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  • Two sorts of truths


    Ross Crockford

    The debate over density at 1201 Fort is sure to repeat itself across the City of Victoria

     

    VICTORIANS CROWDED INTO CITY HALL on April 12. They stood in hallways, craning to hear the speakers in the council chambers, or downstairs, watching a live stream of the meeting on a TV in the foyer. The agenda package was 2,311 pages long — nearly 2,000 about a proposed development for 1201 Fort Street, the site of the former Victoria Truth Centre.

    “This has been an emotional journey for everyone,” said Mike Miller, president of Abstract Developments. In the two years since he’d bought the two-acre property, he told the council, he’d held 20 meetings with the neighbours and revised the project six times. One six-storey condo building faced Fort Street, but he’d reduced another to four storeys, and scaled down the size and number of townhouses facing Pentrelew Place at the back, cutting the total units from 94 to 83.

     

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    An artist's rendering of Abstract Development's proposal (centre of image) for the former Truth Centre property on Fort Street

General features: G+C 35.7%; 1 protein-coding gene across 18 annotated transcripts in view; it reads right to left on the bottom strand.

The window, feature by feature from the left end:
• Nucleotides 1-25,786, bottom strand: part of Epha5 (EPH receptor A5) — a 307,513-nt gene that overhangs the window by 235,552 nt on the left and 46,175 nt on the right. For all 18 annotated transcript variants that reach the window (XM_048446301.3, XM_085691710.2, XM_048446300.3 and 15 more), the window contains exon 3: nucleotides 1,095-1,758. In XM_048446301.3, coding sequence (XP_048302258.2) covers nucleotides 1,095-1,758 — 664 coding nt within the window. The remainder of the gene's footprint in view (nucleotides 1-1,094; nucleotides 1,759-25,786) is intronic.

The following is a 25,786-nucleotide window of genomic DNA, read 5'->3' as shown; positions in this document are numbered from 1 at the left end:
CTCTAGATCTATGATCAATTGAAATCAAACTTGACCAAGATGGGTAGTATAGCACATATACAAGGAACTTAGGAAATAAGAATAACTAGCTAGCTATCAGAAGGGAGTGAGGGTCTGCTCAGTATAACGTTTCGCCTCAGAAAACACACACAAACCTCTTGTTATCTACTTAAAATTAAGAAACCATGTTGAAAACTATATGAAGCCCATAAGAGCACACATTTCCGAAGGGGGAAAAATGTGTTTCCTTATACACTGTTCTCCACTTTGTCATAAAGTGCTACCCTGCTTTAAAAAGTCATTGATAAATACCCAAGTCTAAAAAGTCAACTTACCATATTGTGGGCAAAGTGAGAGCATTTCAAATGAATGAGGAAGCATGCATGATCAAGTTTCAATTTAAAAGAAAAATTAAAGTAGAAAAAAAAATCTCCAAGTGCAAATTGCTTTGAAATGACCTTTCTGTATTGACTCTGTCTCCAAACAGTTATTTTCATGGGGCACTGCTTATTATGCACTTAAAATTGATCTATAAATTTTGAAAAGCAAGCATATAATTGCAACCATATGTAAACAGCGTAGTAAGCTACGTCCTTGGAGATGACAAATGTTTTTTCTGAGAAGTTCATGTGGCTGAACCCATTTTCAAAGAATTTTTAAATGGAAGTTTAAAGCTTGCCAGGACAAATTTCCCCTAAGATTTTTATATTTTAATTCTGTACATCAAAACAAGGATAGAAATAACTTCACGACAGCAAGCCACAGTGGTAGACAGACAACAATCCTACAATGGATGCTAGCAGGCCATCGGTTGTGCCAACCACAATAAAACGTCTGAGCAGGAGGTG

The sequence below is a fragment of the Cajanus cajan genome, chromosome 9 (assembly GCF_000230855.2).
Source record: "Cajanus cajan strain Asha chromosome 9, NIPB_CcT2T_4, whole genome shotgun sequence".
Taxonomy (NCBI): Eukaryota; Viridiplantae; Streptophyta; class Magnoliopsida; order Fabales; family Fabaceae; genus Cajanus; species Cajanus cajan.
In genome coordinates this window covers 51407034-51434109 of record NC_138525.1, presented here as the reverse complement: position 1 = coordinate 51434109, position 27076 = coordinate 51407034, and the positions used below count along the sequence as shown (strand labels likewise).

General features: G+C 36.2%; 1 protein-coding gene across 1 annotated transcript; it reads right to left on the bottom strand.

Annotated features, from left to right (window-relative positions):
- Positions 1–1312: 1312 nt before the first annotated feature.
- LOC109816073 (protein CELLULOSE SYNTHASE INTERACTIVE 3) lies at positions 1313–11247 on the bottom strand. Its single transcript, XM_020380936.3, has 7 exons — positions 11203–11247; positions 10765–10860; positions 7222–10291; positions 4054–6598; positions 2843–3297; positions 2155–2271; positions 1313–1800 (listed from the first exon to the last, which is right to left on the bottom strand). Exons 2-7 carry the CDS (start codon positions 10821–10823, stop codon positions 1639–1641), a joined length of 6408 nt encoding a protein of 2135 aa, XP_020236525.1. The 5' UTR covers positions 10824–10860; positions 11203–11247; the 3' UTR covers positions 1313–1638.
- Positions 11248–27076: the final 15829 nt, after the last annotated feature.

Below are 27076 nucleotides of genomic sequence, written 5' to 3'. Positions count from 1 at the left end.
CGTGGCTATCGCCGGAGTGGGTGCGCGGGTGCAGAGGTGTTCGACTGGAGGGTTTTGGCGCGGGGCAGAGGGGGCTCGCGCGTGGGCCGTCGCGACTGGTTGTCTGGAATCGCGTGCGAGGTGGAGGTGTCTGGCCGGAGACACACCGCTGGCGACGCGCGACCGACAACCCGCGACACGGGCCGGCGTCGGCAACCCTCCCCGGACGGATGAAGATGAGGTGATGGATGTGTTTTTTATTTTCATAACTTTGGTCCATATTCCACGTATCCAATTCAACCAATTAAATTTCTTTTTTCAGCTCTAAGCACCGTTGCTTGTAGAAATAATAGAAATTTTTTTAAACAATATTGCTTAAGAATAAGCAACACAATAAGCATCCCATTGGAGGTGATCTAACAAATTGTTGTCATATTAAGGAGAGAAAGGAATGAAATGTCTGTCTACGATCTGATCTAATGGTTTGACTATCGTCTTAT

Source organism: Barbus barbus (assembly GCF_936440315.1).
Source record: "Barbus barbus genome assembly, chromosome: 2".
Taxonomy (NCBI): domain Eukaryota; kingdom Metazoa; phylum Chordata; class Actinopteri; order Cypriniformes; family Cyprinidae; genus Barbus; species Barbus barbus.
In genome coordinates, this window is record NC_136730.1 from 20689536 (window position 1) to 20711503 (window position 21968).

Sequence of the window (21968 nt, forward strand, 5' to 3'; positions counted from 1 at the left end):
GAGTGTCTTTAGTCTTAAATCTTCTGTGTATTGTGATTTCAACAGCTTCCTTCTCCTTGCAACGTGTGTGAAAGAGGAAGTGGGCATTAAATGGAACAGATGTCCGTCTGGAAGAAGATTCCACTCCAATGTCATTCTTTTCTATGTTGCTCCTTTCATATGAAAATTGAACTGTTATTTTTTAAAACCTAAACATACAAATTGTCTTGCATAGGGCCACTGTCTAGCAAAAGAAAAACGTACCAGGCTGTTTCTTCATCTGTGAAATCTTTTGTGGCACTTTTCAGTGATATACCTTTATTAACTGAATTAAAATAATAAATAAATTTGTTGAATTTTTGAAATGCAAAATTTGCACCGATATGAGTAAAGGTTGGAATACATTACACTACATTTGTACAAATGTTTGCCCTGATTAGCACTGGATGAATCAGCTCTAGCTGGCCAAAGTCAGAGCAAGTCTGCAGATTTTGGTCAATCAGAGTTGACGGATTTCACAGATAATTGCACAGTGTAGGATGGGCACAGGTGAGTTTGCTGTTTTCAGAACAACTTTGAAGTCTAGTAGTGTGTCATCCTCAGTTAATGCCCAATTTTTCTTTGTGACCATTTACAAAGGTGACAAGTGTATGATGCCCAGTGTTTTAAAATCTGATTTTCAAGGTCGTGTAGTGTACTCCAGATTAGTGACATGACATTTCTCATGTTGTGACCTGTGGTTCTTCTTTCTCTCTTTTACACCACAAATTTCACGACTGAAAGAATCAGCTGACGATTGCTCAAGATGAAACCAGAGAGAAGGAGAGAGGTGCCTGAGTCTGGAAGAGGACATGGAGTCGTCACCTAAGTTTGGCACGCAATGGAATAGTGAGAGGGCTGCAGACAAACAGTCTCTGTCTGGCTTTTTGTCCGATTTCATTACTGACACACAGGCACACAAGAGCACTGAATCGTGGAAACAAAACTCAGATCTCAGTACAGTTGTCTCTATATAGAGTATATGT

“I’ve truly given all that I know to this application,” Miller concluded. “I do understand this can be a trying process. However, the passionate dialogue has been invaluable, and I feel has resulted in a better project.”

    Then dozens of citizens came up to speak. A large majority supported Miller’s project — a procession of architects, planners, contractors, realtors, and residents of other Abstract buildings, talking of the urgent need for more housing, and the quality of Abstract’s work — a sampling of the many allies Miller has made since he renovated his first house in Burnside 20 years ago.

    But the speakers’ list was also peppered with those who lived next to 1201 Fort, and had written many of the letters filling the agenda package. They said they weren’t opposed to development, but saw no benefit from this project, which they said would generate noise, traffic, parking conflicts, and require cutting down protected Garry oaks and sequoias.

    The main thrust of their complaint, however, was that the project violated the City’s own planning documents. According to the Official Community Plan (OCP), nearly three-quarters of the site is considered “traditional residential”, and zoned R1-B, “single family dwelling”. Abstract wanted a new site-specific zone, adding to some 650 already in Victoria’s bylaws, putting the four-storey building on land meant for houses. As Jamie Hammond, representing the Rockland Neighbourhood Association, told councillors, “If this is approved here, the question becomes for residents across the city: Where else is this acceptable?”